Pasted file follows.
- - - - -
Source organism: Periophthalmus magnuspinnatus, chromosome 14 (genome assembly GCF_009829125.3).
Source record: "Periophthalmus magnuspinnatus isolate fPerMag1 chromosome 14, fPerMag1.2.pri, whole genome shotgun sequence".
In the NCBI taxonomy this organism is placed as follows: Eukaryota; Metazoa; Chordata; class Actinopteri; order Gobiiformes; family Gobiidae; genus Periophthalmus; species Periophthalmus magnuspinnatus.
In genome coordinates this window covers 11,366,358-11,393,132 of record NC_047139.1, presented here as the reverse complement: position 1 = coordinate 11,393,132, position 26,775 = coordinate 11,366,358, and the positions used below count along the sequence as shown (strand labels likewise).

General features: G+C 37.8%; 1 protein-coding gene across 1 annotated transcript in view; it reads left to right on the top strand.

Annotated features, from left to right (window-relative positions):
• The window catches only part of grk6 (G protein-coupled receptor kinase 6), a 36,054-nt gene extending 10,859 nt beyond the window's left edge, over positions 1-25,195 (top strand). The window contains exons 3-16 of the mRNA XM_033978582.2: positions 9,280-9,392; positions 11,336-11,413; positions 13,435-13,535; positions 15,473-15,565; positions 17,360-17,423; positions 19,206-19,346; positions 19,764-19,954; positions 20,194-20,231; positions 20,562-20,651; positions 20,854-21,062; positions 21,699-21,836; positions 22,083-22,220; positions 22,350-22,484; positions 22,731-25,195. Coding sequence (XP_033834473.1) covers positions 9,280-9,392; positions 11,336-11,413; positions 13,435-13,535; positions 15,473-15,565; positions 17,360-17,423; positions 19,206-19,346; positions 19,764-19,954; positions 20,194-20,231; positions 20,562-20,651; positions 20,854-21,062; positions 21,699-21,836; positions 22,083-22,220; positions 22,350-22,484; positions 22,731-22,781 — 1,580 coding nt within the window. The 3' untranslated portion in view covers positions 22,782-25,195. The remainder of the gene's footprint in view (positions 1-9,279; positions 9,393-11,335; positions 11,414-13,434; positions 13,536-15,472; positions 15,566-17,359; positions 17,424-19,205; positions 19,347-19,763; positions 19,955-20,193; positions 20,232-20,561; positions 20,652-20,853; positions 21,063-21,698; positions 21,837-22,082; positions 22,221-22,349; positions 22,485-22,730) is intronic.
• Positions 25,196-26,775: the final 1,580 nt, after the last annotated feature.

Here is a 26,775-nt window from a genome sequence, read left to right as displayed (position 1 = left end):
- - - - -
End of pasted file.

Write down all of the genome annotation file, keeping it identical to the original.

Source organism: Periophthalmus magnuspinnatus, chromosome 14 (genome assembly GCF_009829125.3).
Source record: "Periophthalmus magnuspinnatus isolate fPerMag1 chromosome 14, fPerMag1.2.pri, whole genome shotgun sequence".
In the NCBI taxonomy this organism is placed as follows: Eukaryota; Metazoa; Chordata; class Actinopteri; order Gobiiformes; family Gobiidae; genus Periophthalmus; species Periophthalmus magnuspinnatus.
In genome coordinates this window covers 11,366,358-11,393,132 of record NC_047139.1, presented here as the reverse complement: position 1 = coordinate 11,393,132, position 26,775 = coordinate 11,366,358, and the positions used below count along the sequence as shown (strand labels likewise).

General features: G+C 37.8%; 1 protein-coding gene across 1 annotated transcript in view; it reads left to right on the top strand.

Annotated features, from left to right (window-relative positions):
• The window catches only part of grk6 (G protein-coupled receptor kinase 6), a 36,054-nt gene extending 10,859 nt beyond the window's left edge, over positions 1-25,195 (top strand). The window contains exons 3-16 of the mRNA XM_033978582.2: positions 9,280-9,392; positions 11,336-11,413; positions 13,435-13,535; positions 15,473-15,565; positions 17,360-17,423; positions 19,206-19,346; positions 19,764-19,954; positions 20,194-20,231; positions 20,562-20,651; positions 20,854-21,062; positions 21,699-21,836; positions 22,083-22,220; positions 22,350-22,484; positions 22,731-25,195. Coding sequence (XP_033834473.1) covers positions 9,280-9,392; positions 11,336-11,413; positions 13,435-13,535; positions 15,473-15,565; positions 17,360-17,423; positions 19,206-19,346; positions 19,764-19,954; positions 20,194-20,231; positions 20,562-20,651; positions 20,854-21,062; positions 21,699-21,836; positions 22,083-22,220; positions 22,350-22,484; positions 22,731-22,781 — 1,580 coding nt within the window. The 3' untranslated portion in view covers positions 22,782-25,195. The remainder of the gene's footprint in view (positions 1-9,279; positions 9,393-11,335; positions 11,414-13,434; positions 13,536-15,472; positions 15,566-17,359; positions 17,424-19,205; positions 19,347-19,763; positions 19,955-20,193; positions 20,232-20,561; positions 20,652-20,853; positions 21,063-21,698; positions 21,837-22,082; positions 22,221-22,349; positions 22,485-22,730) is intronic.
• Positions 25,196-26,775: the final 1,580 nt, after the last annotated feature.

Here is a 26,775-nt window from a genome sequence, read left to right as displayed (position 1 = left end):